That said, IPOs remain an attractive source of new capital. MONDE and DMPI proceeding to list their shares publicly is a good signal for growth opportunities going forward, especially with their IPOs breaking historical records in terms of size locally.
If all goes according to plan, MONDE will have the largest size offering ever on the PSE, with an estimated PHP 55.9 billion worth of proceeds.
For DMPI, they plan to raise as much as PHP 44 billion through their IPO, showing potential to be one of the biggest IPOs in the Philippines.
While we wait to see what happens to the latest IPOs, let’s take a look at the top 5 IPOs in the PSE as of today and how they have performed since their IPO.
5. Vista Land & Lifescapes, Inc. (VLL:PHL)
Grossing with proceeds at PHP 22 billion in 2007, Vista Land scores 5th on this list. As a result of intense competition, Vista Land expanded its scope of projects, becoming the homebuilder with the widest geographic presence in the country amongst its peers.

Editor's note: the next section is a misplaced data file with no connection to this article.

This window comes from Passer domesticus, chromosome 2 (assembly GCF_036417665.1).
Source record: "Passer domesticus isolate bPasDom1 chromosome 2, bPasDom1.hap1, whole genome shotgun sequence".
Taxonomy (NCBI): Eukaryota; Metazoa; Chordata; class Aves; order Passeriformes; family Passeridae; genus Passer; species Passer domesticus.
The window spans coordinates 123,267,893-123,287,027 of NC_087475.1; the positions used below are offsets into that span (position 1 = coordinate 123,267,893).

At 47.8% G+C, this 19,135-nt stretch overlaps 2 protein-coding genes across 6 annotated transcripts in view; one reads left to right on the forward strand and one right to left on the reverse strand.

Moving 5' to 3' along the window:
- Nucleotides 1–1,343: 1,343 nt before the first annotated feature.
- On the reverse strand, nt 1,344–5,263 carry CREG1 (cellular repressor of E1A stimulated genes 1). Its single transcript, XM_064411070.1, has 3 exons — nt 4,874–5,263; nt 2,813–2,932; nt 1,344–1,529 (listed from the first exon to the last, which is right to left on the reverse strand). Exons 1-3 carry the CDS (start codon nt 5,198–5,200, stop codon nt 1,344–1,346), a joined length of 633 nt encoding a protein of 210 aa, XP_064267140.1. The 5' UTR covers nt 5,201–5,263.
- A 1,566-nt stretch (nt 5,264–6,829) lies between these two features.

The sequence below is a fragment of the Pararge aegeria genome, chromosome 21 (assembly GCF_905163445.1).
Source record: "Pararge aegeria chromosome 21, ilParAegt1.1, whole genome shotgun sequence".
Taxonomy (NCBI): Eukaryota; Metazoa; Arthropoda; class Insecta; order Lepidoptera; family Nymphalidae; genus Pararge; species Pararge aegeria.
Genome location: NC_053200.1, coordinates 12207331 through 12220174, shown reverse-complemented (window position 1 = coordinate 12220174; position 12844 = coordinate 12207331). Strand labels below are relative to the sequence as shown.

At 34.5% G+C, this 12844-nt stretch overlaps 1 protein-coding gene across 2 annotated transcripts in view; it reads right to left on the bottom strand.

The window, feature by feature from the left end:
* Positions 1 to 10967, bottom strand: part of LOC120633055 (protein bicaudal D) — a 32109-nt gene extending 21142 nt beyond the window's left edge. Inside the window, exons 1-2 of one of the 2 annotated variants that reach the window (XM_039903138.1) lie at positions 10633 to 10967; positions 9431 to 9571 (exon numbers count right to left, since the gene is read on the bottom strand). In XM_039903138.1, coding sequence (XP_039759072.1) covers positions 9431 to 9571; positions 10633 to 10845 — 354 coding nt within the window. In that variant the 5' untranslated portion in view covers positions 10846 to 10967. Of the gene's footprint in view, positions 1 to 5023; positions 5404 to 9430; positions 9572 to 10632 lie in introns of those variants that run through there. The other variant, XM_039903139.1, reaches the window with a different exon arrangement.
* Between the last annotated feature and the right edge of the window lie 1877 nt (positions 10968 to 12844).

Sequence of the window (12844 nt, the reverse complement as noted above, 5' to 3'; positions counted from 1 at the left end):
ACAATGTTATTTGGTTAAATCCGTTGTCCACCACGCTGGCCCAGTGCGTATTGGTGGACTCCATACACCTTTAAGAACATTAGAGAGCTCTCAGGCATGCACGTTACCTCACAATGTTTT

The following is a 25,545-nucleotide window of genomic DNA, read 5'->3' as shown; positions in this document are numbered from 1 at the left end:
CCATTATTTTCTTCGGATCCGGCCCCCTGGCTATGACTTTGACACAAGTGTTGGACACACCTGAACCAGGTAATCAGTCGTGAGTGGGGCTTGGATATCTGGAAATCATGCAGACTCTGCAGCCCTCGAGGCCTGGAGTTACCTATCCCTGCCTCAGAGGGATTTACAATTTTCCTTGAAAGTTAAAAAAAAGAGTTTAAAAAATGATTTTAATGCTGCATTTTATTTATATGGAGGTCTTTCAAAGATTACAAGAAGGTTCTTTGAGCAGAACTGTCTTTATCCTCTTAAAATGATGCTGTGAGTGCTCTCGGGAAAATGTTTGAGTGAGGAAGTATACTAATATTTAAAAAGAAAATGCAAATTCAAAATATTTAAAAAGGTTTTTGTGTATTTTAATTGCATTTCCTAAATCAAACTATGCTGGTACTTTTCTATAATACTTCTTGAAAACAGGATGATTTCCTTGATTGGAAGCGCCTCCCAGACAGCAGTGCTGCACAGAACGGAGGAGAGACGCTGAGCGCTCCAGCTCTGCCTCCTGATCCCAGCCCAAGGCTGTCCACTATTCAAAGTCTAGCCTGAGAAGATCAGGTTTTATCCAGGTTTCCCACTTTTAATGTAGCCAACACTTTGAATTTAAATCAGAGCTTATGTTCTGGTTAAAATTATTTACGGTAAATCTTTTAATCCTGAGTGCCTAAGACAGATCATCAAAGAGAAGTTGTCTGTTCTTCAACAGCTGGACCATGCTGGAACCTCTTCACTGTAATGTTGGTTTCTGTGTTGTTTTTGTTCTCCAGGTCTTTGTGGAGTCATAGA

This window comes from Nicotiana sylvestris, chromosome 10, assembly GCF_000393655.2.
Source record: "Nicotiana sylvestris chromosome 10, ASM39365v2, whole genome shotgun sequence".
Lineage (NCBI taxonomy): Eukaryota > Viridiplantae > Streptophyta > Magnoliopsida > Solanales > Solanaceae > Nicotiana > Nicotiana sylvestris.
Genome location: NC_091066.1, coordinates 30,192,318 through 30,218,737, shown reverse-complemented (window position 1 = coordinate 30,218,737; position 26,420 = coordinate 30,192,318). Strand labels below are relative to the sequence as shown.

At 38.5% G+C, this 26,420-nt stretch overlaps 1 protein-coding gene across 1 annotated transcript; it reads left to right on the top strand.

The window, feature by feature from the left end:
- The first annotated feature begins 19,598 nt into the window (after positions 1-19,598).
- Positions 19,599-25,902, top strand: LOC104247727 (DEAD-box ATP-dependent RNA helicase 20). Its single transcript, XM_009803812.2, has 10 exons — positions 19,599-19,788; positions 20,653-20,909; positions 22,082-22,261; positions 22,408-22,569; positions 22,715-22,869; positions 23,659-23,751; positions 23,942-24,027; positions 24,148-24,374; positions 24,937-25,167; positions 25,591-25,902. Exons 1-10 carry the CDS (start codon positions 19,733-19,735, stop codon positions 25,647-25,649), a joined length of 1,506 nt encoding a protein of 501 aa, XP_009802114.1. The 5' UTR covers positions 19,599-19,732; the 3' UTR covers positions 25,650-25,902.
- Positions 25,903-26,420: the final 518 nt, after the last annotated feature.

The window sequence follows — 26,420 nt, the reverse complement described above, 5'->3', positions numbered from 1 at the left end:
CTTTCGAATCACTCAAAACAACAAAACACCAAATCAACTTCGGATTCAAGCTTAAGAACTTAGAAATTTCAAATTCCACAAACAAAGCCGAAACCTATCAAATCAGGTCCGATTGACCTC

From 2007-2019, as-reported ROA ranged from 4%-5% levels, before compressing to 2% in 2020 as a result of declining rental revenues during the pandemic.
Meanwhile, Uniform ROA fell from 8% in 2007 to 5% levels in 2008-2010, before improving to 7% levels by 2018-2019, and fading to 4% in 2020.
Although the difference between as-reported and Uniform ROA looks minimal, it is actually the difference between a profitable company and a company barely earning enough to cover its cost of capital.
Despite that, investors aren’t rewarding the company for its cost-of-capital returns, with TSR (total shareholder return) never above 1.0 since Vista Land’s IPO. That means relative to the index, the company’s stock has performed poorly.
4. Cebu Air, Inc. (CEB:PHL)
The 4th all-time largest IPO in the PSE is Cebu Air, which was sold at PHP 125 per share and garnered around PHP 23.33 billion in 2010. The company is known for executing a lower-price strategy with shorter routes to encourage more passengers to travel often at cheaper fares.